When a shock wave propagates through a medium of nonuniform thermodynamic properties, several processes occur simultaneously that alter the geometry of the shock wave and the thermodynamic state of the medium. These include shock compression and acceleration of the medium, refraction of the shock, and vorticity generation within the medium. The interaction of a shock wave with a cylinder or a sphere (both referred to as a bubble in this review) is the simplest configuration in which all these processes take place and can be studied in detail. Shock acceleration leads to an initial compression and distortion of the bubble, followed by the formation of a vortex pair in the two-dimensional (2D) case and a vortex ring in the 3D case. At later times, for appropriate combinations of the incident shock strength and density contrast between the bubble and ambient materials, secondary vortices are formed, mass is stripped away from the original bubble, and mixing of the bubble and ambient fluids occurs.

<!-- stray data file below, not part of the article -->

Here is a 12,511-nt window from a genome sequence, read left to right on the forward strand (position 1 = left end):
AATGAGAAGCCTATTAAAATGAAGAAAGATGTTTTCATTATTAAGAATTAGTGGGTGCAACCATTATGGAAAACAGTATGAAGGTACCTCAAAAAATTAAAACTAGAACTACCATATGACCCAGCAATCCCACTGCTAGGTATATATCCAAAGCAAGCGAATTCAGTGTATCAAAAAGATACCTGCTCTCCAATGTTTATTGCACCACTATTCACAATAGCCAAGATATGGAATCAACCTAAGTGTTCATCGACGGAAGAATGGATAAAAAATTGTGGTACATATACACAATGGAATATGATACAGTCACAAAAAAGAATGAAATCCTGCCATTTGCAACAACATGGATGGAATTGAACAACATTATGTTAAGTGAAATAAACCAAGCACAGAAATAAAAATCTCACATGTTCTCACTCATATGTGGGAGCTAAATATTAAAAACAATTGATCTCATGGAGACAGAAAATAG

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  • Article Type: Review Article
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